S

  2. There is a tradition of documentary photography outside of what is commonly known as “photojournalism.” Take a look at the following photograph, taken in Ural Mountains by Prokudin-Gorsky in 1909 during an expedition to document Russia: wikipedia link. Because Prokudin-Gorsky had to take three subsequent exposures to create a color image, the photograph absolutely had to be staged. I suppose that even if one exposure were to be taken, the speed of available film at the time would still require staging. Yet as a result we have a beautifully composed photograph that shows quite clearly what life was like in a distant region of the empire.

    I suppose Prokudin-Gorsky also paid the subjects. That would be a courteous thing to do. Yet neither staging nor the thought of subjects being paid for the shot lessens my appreciation of this photo.

  3. “Documentary images needn’t always be candid, but I always thought payment was a no no.”

    Why should paying people be a ‘no no’ as you put it? Why shouldn’t people be allowed to charge photographers for taking their time, intruding on their space, and using their likeness? I don’t get it. Should the people just allow photographers to come in, make their images, and leave? Should they not care how images of their lives and realities are put to use? Why?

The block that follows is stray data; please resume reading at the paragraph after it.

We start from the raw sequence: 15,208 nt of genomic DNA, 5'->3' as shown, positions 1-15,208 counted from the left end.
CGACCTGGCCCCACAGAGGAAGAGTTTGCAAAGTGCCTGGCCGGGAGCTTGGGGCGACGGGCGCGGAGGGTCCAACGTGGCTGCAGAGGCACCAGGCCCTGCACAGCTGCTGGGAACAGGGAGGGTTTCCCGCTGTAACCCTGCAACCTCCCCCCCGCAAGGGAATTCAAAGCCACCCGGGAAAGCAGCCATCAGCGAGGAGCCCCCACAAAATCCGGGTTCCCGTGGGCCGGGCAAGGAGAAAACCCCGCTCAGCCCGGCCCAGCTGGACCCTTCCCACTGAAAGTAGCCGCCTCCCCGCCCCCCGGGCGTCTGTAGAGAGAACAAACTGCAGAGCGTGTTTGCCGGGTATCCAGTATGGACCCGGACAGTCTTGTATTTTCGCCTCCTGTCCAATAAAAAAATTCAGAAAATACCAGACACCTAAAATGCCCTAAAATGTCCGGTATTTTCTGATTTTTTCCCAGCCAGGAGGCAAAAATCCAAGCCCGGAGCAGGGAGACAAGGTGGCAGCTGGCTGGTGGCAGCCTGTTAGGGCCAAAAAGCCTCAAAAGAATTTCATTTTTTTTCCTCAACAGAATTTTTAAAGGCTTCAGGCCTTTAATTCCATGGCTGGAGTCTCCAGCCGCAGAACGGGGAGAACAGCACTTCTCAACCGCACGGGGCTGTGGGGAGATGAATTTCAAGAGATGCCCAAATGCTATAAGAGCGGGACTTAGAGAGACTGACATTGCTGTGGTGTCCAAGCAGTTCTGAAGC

I heard this ‘no payment’ line from another doc photographer who was doing work in Kenya. He was going around taking pics with a western missionary program. He said that some people asked to be paid, and he sounded pretty irked that they had the nerve to do so–as if they don’t have any say in the matter. Now he’s posting his stuff online and calling himself a documentary photographer, without even having consent from most of the people pictured. That’s a problem, IMO.

    There are certain ethical issues in contemporary doc film and photography that need some serious attention, if you ask me.

  4. ryan a, people can charge photographers whatever they want. That’s not my beef. If subjects ask to be paid, there are two ethical options for photographers; pay them, or don’t photograph them.

    The Burtynsky example is more complicated, though. Shooting with a large format camera necessitates pre-arranging something with your subject, rather than the subject asking for payment (after the fact, or right before the shutter’s clicked).